Red cheeks and noticeable tan lines are synonymous with children spending the days in the summer sun. It could be an hour watching the little ones play in the toddler pool, or enjoying the day at lake or poolside. Even on intermittent sunny days, the strength of the sun and the reflection upon the water may provide a deeper coloring of skin tone on your child than you expected. As parents, we might think suntan lotion will endure or is not needed for such short periods outside; yet, the following necessary facts should be noted to help protect children from that reddened pinch named “sunburn.”
With an overwhelming selection of sunscreens available, this summer you can chose the right one with confidence.
- A 30 or higher Sun Protection Factor, SPF, will prevent sunburn and tanning. (Higher SPFs require fewer applications.)
- To protect against ultraviolet short (UVA) and long (UVB) waves, choose a broad-spectrum sunscreen.
- Water-resistant sunscreens only last up to 80 minutes; therefore, sunscreen will need to be reapplied once a child comes out of the water.
- Sprays are purchased for convenience; yet, some are flammable and can cause sparks or flames. To ensure the sunscreen is evenly applied, creams are the best option.
- For those with sensitive skin or allergies, avoid the ingredients PABA and titanium dioxide.
The perfect time to apply sunscreen is 15 minutes before your child goes outside, and remember the sun’s rays are the most damaging between 12 and 3:00 p.m.; therefore, begin by applying sunscreen to the face before moving down the body. The most prone areas to sunburn are the ears, neck, hands, feet, and especially underneath the straps or band of the swim suit. After two hours of body sweat and swimming, it is recommended that suntan lotion be reapplied. (A great opportunity to ask your child to hydrate by drinking water.) Lastly, don’t forget to throw away expired suntan lotion bottles, or ones that are older than three years.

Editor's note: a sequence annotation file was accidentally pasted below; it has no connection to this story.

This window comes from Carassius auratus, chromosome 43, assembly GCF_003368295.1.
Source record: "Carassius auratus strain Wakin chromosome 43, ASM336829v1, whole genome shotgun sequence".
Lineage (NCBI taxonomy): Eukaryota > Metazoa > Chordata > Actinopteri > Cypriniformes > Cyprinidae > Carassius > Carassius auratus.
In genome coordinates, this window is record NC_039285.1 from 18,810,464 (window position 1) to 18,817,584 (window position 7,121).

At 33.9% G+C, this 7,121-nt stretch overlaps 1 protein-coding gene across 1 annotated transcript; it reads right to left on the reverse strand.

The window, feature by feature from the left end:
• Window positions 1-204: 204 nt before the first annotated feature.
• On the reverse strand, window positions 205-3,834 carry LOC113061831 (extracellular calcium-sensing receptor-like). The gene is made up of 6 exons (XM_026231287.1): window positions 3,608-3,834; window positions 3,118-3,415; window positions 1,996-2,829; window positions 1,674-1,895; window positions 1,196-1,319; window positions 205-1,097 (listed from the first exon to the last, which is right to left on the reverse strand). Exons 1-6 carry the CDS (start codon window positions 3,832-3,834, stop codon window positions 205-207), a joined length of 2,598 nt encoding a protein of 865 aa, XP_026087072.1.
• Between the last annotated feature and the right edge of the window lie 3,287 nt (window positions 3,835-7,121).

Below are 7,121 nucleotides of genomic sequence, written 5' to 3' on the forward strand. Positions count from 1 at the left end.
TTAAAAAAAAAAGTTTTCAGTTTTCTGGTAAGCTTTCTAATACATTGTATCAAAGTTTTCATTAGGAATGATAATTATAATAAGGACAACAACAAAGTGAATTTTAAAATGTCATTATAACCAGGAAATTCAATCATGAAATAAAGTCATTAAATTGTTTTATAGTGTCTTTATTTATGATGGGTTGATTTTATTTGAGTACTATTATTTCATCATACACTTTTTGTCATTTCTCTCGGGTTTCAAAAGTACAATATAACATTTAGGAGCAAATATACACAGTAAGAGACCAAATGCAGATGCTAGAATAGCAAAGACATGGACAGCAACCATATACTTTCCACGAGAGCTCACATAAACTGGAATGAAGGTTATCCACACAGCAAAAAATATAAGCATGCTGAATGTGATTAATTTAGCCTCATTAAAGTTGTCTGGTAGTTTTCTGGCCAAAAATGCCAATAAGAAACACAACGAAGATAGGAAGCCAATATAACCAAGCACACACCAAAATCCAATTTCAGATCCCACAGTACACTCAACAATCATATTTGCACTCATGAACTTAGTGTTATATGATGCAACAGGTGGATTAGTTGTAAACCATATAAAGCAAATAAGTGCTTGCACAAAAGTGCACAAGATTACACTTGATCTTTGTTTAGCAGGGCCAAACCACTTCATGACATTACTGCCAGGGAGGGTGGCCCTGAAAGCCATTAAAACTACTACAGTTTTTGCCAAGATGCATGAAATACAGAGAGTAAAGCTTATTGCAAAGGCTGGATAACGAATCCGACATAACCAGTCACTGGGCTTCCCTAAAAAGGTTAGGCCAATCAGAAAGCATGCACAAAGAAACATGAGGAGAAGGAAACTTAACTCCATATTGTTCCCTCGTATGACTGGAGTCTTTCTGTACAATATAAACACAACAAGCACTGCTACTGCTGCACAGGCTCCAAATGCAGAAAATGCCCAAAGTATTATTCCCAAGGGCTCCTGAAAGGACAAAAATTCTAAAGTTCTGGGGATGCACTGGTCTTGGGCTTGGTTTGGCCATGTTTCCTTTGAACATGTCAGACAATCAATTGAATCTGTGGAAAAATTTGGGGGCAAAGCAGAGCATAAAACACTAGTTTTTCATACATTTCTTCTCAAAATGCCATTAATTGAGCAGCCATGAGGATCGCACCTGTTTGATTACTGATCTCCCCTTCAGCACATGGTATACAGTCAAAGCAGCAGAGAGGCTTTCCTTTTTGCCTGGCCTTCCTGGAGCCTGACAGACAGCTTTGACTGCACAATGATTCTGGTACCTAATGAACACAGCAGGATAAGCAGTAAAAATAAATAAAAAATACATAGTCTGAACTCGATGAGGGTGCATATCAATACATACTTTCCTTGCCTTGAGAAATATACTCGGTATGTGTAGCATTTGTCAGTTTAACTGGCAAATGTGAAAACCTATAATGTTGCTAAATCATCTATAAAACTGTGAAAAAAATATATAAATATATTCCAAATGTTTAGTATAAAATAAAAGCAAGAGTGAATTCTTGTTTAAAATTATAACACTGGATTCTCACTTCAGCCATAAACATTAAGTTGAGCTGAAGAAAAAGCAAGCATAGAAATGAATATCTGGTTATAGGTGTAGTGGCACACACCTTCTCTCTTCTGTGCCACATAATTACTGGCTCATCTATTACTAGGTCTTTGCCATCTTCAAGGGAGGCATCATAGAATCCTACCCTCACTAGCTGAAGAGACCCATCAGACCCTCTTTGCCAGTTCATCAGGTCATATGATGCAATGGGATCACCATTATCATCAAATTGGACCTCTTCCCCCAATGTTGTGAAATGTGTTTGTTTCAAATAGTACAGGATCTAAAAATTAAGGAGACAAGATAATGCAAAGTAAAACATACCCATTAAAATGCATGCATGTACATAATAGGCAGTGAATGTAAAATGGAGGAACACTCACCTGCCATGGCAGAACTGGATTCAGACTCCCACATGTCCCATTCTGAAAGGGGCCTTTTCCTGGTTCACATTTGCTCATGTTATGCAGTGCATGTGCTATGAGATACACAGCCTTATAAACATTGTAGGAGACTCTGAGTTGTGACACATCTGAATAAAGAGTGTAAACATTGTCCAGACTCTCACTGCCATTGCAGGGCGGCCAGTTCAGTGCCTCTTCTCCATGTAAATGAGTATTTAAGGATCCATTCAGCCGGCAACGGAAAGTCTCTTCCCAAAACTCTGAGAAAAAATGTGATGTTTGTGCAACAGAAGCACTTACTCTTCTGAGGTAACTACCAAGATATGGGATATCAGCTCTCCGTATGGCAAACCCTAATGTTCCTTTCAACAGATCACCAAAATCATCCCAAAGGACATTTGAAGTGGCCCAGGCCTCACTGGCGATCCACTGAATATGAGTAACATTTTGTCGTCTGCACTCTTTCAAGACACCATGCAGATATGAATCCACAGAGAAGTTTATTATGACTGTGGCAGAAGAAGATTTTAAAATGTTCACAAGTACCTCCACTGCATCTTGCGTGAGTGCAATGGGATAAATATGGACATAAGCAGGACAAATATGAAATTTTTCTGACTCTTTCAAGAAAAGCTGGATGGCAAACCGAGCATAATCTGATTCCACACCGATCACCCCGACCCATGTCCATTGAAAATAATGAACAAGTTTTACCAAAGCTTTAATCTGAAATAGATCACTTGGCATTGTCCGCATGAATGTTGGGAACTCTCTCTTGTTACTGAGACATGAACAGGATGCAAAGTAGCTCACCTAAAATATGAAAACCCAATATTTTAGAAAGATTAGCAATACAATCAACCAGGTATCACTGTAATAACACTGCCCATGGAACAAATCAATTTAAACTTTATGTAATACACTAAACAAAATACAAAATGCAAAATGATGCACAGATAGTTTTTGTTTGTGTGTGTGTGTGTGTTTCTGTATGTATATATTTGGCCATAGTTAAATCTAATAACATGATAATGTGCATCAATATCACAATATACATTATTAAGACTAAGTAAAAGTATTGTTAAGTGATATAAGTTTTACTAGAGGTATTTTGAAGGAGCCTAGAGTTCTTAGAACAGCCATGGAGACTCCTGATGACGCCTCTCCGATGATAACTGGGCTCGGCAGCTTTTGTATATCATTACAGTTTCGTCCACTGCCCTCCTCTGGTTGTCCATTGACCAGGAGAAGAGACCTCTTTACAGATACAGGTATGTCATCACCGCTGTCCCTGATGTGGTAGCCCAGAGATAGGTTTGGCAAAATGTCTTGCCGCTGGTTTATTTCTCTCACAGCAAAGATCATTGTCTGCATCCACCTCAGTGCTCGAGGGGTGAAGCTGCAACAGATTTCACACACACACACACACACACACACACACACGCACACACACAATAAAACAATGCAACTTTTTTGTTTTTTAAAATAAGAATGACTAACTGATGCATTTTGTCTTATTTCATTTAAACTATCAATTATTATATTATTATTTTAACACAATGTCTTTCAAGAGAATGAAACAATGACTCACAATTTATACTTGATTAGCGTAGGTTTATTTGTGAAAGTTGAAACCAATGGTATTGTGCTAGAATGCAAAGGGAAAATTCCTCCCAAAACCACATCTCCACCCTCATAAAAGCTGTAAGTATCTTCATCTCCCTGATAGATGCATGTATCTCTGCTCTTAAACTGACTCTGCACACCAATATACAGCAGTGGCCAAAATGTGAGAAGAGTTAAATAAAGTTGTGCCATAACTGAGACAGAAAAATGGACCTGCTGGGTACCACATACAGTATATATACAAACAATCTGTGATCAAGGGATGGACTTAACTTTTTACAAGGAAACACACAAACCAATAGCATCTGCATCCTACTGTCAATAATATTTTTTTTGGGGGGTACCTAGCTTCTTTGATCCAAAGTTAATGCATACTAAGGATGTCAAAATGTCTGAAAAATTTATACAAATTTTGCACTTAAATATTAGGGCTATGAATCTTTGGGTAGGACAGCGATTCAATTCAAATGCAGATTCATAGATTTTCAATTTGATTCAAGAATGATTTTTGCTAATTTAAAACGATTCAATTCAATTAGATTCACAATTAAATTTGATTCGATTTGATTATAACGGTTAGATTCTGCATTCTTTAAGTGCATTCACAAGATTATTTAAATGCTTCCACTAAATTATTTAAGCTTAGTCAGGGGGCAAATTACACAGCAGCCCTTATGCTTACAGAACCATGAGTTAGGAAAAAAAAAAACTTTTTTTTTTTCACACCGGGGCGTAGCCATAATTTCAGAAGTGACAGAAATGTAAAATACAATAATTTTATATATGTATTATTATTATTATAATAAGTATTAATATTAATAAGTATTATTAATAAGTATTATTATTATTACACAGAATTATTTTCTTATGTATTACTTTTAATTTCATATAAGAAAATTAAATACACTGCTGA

Preventing First-Degree Sunburn
“Mommy, I feel itchy, and my skin hurts,” is the first indication that a child’s reddened skin may have reached the epidermal layer, and is likely to be a first-degree sunburn. Fortunately, the top layer of skin constantly regenerates to heal burned skin across three to five days. From our own personal experiences, we know the feeling of sunburn is both uncomfortable and painful; therefore, the best remedies are to allow your child to soak for 20 minutes in a cool bath to ease the burning sensation. Afterward, apply Aloe Vera gel with a cotton ball to reddened areas. (While cooling the skin, the gel will help stimulate the regeneration of skin cells. If lavender and peppermint oil is available, apply one drop to the bath water or to the Aloe Vera gel to encourage relaxation, sleep, as well as to promote a feeling of coolness.)
- Do not use ice packs. The effect can damage the skin.
- Butter, which can contain heat and inflame the burn, is not recommended.
Enjoying the coolness of water with family and friends is a pastime of summer; yet, sunburn can occur within 15 minutes of being in the sun. It may take a few hours to detect the redness, or for a child to feel discomfort. Moms who want to pack everything should have have chilled water bottles to maintain hydration levels, an umbrella for extra shade, long-sleeved cotton shirts, a wide-brimmed hat, and shoes which shield the feet from the sun’s strengthened rays. While the enjoyment is often found in the sunshine, there are times when building sandcastles or reading a good book in the shade can be just as enjoyable.